The Best Eyewear For Sport, Fashion & Vision

A smiling man wearing a golf hat and holding a golf clubGlasses and shades can give you an instant cool, glamorous, or rock star swagger these days, but they are much more than a fashion accessory.

Eyewear is also an essential tool in safeguarding the health of your eyes and its surrounding tissue. Here are a few tips for choosing eyewear that will protect your eyes and match your lifestyle.

Risky Games

1. Polycarbonate Lenses

A racquetball travels between 100 and 150 mph. Imagine the force of that ball hitting you in the eye! Your best protection is sports frames with polycarbonate plastic lenses. They’re 10 times stronger than other materials. Sports with the most eye injuries include all racket sports, baseball/softball, ice hockey, basketball, and lacrosse. Protective eyewear could prevent 90% of sports-related eye injuries.

2. Yellow Lenses

If you’re wearing sunglasses for sports, consider colored lenses that may enhance vision for your particular sport. Yellow lenses may help in low light or haze to provide a sharper image. They’re popular with indoor athletes like basketball players and racquetball players.

3. Green Lenses

Green lenses may heighten contrast while still keeping the balance of colors. They’re popular for golf and baseball. Golfers say the green lenses make the ball stand out on the green. It’s not yet clear that one lens color has the edge over another, so try before you buy. Many stores have samples to try with simulated light to see what color might work for you.

Flatter Your Awesome Face

1. For Business

If you work in a traditional field, think about titanium, stainless steel, or rimless frames for a professional look. For men, consider frames in brown, black, silver, or gunmetal. They’re conservative colors and easy to match with professional clothes. For women, consider black, brown, silver, burgundy, and golden tones for the same reason. Tortoise-shell tones also are a classic.

2. Get Creative

Show off your creative fashion sense with interesting metal or plastic frames in unusual colors and unique designs. Look for geometric shapes, contemporary larger frames, multi-color laminates, prints (animal and flower), or lasered details. Retro and vintage styling — ranging from cat’s-eyes to aviators to mod fashions — also are back in style.

3. Gems, Wood, Horn, and More

If you want your personality to shine, look for trendy frame materials. You can find frames in wood, bone, and even buffalo horn. Show flair with gold (yes, real gold) frames or frames decked out in crystals or semi-precious or precious stones. Some frames are leather or wrapped in velvet. You may even find frames adorned in feathers, for an airy statement of your personal style.

Screen Fatigue, Nearsightedness, Bifocals & Beyond

1. Computer Lenses

Screen time can be a key factor in choosing eyewear today, with 70% of daily computer users reporting eye strain. Computer glasses may ease the blur. Manufacturers say they help your eyes adapt to electronic words and images, typically viewed farther away than a book. Look for anti-reflective coating and consider a tint to reduce glare from harsh overhead lighting.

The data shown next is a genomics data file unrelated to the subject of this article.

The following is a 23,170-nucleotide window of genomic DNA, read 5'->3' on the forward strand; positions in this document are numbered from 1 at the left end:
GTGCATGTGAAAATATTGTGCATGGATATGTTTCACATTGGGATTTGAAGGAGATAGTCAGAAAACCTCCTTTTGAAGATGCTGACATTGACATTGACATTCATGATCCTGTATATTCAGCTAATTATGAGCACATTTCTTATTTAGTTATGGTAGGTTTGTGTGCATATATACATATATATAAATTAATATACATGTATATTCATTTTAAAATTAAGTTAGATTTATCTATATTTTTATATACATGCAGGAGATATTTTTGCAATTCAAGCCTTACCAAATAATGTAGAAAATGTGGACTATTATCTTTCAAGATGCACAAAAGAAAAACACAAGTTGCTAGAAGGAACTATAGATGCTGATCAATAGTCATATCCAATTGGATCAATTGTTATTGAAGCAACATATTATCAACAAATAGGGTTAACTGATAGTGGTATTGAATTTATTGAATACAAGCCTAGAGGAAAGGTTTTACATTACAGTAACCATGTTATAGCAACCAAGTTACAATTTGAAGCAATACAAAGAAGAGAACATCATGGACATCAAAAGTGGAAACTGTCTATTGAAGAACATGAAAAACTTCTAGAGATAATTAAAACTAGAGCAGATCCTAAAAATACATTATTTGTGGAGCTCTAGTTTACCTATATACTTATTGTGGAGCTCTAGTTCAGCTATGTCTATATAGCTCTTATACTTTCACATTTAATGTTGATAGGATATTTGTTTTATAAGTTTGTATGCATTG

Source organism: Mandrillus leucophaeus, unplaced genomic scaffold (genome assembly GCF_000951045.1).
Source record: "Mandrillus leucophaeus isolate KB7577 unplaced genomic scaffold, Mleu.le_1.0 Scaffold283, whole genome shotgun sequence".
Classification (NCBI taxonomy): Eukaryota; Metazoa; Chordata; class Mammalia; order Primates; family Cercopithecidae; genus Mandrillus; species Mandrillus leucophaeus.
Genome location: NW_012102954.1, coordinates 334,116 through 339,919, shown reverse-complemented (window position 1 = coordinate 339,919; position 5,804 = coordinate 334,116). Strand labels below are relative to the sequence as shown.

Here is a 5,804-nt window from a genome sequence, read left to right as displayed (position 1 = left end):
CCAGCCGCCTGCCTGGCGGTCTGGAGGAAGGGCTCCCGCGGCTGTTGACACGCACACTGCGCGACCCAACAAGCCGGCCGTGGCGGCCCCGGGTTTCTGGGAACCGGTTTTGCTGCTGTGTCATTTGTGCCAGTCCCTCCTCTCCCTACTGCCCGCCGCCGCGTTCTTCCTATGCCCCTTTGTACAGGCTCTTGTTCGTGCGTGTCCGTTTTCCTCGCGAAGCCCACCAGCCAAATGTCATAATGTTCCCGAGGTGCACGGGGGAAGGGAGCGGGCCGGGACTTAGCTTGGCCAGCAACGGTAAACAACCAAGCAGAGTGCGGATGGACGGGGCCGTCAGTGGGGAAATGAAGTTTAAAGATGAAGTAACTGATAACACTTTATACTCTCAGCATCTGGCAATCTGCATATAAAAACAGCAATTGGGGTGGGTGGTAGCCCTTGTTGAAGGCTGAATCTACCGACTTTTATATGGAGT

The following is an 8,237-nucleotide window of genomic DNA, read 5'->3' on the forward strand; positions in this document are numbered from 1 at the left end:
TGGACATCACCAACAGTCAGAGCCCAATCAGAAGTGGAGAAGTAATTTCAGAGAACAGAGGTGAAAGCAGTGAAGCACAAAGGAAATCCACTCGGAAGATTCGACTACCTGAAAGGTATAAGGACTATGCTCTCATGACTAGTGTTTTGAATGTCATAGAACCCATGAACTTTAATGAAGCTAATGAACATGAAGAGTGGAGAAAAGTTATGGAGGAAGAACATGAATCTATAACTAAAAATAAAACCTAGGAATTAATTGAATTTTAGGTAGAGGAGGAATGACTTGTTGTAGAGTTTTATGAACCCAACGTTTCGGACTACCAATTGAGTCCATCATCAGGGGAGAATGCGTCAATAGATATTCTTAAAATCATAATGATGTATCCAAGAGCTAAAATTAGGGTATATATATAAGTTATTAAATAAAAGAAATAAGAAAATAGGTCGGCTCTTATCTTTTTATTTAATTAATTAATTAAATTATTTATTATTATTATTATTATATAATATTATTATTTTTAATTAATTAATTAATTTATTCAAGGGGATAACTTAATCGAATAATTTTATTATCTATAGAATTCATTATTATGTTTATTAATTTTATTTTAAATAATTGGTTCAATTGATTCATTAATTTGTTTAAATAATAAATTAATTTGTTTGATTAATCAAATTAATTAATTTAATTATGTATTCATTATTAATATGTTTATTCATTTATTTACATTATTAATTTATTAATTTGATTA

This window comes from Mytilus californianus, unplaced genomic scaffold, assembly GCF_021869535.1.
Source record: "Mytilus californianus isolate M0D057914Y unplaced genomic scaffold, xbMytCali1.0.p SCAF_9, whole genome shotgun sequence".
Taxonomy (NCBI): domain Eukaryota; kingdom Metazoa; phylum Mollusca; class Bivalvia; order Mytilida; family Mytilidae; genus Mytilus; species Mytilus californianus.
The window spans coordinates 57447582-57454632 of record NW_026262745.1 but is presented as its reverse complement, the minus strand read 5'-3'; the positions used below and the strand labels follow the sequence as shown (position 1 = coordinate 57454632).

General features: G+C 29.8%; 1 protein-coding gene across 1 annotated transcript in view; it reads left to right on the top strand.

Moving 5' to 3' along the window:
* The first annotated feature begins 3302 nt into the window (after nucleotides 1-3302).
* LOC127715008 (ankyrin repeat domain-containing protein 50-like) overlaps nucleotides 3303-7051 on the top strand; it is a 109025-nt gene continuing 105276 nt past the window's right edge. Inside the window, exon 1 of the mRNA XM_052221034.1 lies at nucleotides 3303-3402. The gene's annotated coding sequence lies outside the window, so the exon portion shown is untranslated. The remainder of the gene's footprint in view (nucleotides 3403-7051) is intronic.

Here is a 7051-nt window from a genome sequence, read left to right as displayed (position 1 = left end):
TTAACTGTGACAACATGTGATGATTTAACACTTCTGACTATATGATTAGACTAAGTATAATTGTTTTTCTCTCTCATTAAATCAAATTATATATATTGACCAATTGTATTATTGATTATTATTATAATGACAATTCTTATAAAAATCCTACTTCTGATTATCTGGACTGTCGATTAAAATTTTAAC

2. Readers

Fine print seems to shrink as we age. What really happens is presbyopia — the eye loses its ability to change focus. Reading glasses can help bring blurry print into sharp focus. You can buy “readers” at many stores. But if you need different strengths for each eye, require bifocals, or have an oddly-shaped eye — called astigmatism — see an eye care professional.

3. Nearsightedness On the Rise
If it seems like more people wear glasses at younger ages, you’re right. Myopia, blurry distance vision, has been on the rise since the ’70s. Farsightedness, or hyperopia, is less common. Both require corrective lenses. It’s a myth that getting glasses will make your eyes weak. People may need stronger vision correction as they age. But that happens whether or not you wear glasses.

4. Coke-Bottle Lenses: New Technology

Do you avoid a new prescription for fear of thick glasses and a “bug-eye” look? Ask your eye care provider about high-index lenses, which are thinner and lighter than traditional lenses. You also may consider aspheric lenses, which are thinned out on the sides. Lenses can be both aspheric and high index. Both can help you avoid a thick, unflattering shape.

5. Bifocals and Beyond

Do you need different glasses to watch TV and to read? You’re a candidate for multifocal lenses. Bifocals have an area at the bottom for reading. The rest is for distance. Trifocals add a middle zone for vision 18 to 24 inches away, handy for computers. Progressive lenses, or “no-line bifocals,” offer a gradual shift in strength — invisible to your younger co-workers.

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